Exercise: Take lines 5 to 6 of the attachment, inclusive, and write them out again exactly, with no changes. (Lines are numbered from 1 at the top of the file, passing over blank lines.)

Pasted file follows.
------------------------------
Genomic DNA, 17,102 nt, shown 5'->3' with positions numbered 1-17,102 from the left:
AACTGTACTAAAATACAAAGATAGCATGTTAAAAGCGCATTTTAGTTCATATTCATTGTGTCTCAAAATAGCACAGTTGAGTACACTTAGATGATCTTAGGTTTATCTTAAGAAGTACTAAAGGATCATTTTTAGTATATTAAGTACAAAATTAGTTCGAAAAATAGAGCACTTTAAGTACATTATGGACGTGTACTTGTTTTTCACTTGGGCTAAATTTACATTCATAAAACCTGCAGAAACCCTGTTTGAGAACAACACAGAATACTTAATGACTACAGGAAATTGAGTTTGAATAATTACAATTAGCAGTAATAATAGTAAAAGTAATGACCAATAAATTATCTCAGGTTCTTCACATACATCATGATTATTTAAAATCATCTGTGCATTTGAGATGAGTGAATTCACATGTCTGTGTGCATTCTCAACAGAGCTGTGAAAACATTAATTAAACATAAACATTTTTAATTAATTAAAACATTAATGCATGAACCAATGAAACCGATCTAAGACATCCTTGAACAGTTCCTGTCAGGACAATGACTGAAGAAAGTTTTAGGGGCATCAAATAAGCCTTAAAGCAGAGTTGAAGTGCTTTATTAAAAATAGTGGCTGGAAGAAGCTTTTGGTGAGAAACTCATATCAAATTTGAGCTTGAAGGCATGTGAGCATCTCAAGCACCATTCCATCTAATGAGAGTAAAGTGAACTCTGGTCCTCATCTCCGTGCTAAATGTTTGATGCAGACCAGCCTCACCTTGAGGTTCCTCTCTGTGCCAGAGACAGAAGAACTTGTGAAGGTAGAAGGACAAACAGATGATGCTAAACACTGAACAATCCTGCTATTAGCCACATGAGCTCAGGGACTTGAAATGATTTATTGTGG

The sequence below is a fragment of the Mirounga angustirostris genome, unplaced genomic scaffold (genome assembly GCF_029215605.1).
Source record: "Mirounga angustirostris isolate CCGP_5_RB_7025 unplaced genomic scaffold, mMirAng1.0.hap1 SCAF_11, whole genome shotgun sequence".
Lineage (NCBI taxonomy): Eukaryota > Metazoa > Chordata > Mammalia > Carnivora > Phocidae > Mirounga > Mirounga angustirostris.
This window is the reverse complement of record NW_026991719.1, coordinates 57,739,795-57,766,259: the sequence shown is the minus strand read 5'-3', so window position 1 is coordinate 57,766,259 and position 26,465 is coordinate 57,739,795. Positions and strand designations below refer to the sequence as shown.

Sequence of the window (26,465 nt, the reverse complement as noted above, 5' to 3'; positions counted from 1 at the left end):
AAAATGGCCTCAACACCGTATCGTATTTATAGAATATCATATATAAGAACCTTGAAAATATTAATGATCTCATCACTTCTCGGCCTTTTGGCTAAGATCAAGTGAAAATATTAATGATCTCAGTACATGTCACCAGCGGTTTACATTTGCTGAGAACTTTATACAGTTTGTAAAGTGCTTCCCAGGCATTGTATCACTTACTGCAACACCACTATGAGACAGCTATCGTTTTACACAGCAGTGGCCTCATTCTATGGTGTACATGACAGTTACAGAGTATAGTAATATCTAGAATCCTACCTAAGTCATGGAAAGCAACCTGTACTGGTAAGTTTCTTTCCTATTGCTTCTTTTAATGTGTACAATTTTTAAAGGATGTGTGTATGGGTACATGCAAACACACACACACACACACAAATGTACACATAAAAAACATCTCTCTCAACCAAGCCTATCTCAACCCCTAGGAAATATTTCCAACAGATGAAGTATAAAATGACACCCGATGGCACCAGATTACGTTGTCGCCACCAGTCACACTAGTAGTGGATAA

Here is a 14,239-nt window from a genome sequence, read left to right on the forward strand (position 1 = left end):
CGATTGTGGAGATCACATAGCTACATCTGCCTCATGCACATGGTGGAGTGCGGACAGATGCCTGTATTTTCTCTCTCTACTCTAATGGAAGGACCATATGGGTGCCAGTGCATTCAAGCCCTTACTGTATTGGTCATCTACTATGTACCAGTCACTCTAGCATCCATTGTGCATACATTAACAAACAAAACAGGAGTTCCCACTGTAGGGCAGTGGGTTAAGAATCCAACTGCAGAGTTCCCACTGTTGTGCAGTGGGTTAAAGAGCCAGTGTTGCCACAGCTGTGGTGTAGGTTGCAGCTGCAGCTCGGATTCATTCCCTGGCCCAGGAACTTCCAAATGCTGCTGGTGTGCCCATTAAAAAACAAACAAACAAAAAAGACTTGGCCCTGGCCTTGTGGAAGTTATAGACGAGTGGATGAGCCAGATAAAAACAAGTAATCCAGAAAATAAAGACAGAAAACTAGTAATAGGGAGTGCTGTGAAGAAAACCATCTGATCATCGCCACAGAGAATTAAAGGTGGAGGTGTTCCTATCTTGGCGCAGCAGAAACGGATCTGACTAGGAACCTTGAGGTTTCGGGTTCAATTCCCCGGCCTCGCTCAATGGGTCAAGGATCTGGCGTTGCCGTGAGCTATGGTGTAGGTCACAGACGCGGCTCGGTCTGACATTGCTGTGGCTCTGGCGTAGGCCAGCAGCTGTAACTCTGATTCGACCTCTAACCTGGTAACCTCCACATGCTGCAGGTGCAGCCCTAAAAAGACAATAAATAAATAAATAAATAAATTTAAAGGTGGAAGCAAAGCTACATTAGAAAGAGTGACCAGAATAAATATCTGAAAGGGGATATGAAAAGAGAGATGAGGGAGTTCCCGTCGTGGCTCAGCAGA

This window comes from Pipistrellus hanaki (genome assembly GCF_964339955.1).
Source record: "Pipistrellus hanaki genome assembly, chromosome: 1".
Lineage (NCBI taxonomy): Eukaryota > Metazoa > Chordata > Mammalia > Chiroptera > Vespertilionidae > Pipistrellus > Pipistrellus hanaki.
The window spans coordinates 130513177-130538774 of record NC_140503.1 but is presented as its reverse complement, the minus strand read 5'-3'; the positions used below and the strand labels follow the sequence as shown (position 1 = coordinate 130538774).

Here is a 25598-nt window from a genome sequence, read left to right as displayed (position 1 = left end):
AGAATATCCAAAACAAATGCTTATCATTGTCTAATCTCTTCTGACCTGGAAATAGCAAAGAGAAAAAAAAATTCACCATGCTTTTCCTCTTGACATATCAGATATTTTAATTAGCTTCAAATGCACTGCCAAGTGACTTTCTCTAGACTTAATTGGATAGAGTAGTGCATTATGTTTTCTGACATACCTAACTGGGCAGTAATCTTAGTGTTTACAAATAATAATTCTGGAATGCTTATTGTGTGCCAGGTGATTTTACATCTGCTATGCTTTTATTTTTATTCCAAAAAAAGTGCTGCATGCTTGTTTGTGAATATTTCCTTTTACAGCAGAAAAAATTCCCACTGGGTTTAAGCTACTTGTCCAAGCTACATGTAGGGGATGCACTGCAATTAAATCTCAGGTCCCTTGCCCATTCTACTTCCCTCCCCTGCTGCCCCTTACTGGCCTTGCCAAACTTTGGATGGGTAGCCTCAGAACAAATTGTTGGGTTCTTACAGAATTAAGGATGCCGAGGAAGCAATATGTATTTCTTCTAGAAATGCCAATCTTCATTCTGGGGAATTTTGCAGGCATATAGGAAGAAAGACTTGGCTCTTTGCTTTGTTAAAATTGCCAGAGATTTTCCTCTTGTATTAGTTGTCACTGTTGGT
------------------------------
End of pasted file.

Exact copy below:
Lineage (NCBI taxonomy): Eukaryota > Metazoa > Chordata > Mammalia > Carnivora > Phocidae > Mirounga > Mirounga angustirostris.
This window is the reverse complement of record NW_026991719.1, coordinates 57,739,795-57,766,259: the sequence shown is the minus strand read 5'-3', so window position 1 is coordinate 57,766,259 and position 26,465 is coordinate 57,739,795. Positions and strand designations below refer to the sequence as shown.